Medicine was a very dangerous game. Some of the potions given to patients,as well as relieving them of pain or to put to sleep while doing surgery, had the potential to kill the patient as well. Leeches were considered good for purifying the blood if a person was sick. Bloodletting was a popular mode of restoring the patient’s health. It was supposed to regain the balance between the fluids in the body. Surgery was considered as a last resort. During the very early times, barbers did the surgery...without anaesthesia. Ouch!
Mainly only the wealthy had availability to professional medical treatment. Villagers had to make their own with herbs, ground earthworms, urine and animal excrement. Different types of plants were used to make medicines, such as tobacco, arsenic, lily root. For example, the Bubonic plague was taken care of by piercing the buboes and then applying a
warm poultice of butter and garlic. Headaches were treated with rose, lavender, sage and bay which are all sweet-smelling herbs; while stomach pains were cured using
wormwood, mint and balm.
Liquorice and comfrey were used on lung problems.
Painfully enough, vinegar was thought to kill disease and so was used as a cleansing agent on wounds.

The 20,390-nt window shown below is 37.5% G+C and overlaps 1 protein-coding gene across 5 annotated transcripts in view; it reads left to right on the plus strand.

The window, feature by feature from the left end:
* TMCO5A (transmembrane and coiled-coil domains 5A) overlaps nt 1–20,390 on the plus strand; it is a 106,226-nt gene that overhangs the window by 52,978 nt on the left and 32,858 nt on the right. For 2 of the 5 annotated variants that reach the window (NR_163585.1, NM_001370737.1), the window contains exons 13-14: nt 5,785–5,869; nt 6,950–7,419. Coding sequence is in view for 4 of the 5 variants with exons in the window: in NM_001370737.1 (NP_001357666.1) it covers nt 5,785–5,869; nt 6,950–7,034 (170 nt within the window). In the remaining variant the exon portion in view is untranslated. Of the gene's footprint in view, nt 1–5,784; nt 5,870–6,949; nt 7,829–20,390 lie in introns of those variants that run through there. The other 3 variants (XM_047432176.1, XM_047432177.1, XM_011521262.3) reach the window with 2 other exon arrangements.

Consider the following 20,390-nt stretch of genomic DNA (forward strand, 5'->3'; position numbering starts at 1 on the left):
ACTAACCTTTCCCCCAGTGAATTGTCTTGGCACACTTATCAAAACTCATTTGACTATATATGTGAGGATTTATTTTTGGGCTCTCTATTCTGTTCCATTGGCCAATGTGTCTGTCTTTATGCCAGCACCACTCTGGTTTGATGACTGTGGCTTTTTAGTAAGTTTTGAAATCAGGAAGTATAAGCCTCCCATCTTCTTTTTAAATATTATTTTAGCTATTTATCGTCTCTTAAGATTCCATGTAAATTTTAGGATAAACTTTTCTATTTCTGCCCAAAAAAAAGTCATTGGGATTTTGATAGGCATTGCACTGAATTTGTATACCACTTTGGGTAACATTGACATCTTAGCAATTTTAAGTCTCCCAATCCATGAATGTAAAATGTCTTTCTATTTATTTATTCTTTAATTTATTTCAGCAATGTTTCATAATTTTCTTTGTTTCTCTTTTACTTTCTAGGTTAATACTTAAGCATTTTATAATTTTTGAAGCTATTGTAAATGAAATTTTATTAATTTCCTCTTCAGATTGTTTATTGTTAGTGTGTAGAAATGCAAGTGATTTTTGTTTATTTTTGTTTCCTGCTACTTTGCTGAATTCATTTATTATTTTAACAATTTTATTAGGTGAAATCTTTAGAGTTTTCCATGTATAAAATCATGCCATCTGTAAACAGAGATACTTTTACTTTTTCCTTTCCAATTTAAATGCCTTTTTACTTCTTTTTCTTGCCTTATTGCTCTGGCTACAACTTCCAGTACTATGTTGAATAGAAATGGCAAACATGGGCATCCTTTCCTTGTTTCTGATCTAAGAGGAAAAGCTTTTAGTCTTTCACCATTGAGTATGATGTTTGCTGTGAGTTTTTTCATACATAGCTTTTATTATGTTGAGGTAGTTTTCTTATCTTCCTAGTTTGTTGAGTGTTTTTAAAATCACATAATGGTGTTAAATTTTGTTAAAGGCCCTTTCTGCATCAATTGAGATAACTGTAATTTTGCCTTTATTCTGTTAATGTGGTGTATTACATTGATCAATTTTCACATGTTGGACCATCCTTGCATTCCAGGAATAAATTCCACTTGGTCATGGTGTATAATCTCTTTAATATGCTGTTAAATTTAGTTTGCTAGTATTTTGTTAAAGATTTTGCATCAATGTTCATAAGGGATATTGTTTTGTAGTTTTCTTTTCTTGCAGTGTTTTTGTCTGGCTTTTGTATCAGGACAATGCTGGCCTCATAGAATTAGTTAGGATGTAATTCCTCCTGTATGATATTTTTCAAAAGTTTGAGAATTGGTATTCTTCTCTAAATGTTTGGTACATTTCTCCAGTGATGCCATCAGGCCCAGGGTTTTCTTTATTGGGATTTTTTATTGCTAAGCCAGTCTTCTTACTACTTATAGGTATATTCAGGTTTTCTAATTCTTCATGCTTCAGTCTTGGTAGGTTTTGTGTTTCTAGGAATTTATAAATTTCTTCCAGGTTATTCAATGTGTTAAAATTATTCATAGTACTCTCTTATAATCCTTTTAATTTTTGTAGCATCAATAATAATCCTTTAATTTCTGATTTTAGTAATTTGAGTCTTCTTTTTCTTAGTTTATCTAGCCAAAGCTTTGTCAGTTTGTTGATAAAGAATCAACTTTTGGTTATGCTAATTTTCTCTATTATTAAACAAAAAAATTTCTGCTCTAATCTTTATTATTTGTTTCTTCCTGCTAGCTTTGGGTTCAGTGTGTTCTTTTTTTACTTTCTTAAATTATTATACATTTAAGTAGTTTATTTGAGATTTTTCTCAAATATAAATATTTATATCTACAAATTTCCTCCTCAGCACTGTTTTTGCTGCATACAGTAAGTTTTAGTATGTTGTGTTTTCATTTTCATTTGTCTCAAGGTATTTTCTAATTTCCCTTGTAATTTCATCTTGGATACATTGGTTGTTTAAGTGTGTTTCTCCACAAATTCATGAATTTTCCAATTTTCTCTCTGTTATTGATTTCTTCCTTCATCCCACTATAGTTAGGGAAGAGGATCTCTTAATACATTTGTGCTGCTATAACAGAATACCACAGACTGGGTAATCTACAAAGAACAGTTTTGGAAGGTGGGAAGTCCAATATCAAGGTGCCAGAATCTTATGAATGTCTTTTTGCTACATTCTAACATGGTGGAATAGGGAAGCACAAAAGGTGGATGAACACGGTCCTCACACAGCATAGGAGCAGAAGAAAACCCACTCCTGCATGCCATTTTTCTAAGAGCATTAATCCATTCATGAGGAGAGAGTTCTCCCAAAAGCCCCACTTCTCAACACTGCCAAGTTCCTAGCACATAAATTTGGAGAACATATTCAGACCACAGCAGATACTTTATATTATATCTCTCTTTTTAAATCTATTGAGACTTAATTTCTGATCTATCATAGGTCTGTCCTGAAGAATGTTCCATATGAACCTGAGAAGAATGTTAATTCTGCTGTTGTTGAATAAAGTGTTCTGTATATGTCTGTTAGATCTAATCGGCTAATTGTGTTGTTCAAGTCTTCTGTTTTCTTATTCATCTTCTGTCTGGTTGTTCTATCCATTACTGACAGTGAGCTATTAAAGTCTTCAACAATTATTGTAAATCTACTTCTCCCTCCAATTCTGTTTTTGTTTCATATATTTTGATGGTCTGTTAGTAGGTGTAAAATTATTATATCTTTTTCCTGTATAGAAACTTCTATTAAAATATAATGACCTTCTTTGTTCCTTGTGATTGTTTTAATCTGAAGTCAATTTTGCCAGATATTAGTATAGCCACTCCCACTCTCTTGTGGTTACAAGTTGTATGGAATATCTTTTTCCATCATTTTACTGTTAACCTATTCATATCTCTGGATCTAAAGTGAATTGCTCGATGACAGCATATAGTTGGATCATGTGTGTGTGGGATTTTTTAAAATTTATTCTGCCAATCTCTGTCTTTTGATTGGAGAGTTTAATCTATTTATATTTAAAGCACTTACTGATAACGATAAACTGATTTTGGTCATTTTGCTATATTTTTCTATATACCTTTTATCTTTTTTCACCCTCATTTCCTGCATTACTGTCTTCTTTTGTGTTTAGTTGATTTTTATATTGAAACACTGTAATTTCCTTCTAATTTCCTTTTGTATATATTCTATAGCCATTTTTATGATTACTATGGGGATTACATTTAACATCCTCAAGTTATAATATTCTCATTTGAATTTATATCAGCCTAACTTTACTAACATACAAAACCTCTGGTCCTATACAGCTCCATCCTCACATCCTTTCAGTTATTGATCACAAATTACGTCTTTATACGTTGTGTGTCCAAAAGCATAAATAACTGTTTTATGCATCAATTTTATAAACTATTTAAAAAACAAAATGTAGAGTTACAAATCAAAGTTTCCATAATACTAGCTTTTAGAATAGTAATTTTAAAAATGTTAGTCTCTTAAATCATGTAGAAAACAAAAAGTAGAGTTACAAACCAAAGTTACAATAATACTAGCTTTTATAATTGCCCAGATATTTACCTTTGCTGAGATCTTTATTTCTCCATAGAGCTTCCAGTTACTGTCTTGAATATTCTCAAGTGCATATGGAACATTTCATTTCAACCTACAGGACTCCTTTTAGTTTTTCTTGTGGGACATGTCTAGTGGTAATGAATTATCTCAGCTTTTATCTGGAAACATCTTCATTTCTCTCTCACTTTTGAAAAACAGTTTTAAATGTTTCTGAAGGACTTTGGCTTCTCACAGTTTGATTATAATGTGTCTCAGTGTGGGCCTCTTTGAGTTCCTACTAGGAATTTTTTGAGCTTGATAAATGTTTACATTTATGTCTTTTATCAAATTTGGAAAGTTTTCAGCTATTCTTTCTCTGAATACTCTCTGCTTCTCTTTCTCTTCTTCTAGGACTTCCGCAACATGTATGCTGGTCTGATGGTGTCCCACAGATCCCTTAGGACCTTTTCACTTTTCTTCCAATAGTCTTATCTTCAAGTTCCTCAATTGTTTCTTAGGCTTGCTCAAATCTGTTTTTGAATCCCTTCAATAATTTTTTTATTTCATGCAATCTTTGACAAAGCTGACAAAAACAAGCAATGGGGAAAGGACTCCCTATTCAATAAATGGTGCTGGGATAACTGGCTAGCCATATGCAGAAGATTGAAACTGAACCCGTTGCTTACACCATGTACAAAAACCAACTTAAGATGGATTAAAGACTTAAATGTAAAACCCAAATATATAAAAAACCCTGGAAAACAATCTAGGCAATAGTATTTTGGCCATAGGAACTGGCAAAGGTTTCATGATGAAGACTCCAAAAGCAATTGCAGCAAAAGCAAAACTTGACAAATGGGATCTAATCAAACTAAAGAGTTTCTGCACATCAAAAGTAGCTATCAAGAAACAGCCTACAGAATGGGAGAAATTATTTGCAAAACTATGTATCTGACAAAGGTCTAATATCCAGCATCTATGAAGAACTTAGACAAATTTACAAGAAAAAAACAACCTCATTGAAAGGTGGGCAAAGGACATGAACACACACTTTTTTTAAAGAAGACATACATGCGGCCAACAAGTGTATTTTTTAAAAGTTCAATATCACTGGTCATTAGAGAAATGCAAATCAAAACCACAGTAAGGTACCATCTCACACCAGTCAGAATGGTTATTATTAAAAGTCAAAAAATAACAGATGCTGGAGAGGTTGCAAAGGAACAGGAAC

Much of the medicine was administered by non-medical people. Poor people seeking the aid of a doctor depended on their class and whether they could pay the fee.
The best way of maintaining health was thought to be natural functions such as sneezing. If there was too much of one fluid, then it could be expelled through sweat, tears, urine or faeces.
Medieval doctors were always hassling about prevention, exercise, a good diet and a good environment. This was quite impossible because of the simple fact of when and where they were living. One of the best ways to diagnose a disease was to examine the colour of the patient’s urine. There was also taking the pulse and collecting blood samples.
There were many treatments including administering laxatives and diuretics, fumigation, cauterization and taking hot baths or herbs.
If a merchant comes down with a fever, he will first speak to the physician about diagnosing him. Next, he’ll ask his wife whether she knows of a particular herb that will bring his fever down. If she doesn’t, she will contact the apothecary. The apothecary will then make a medicine prescribed by the physician. If that doesn’t work either, the merchant will then go to the local wise-woman or witch. She will then concoct a potion for the merchant and perhaps attach a leech to suck out the bad blood.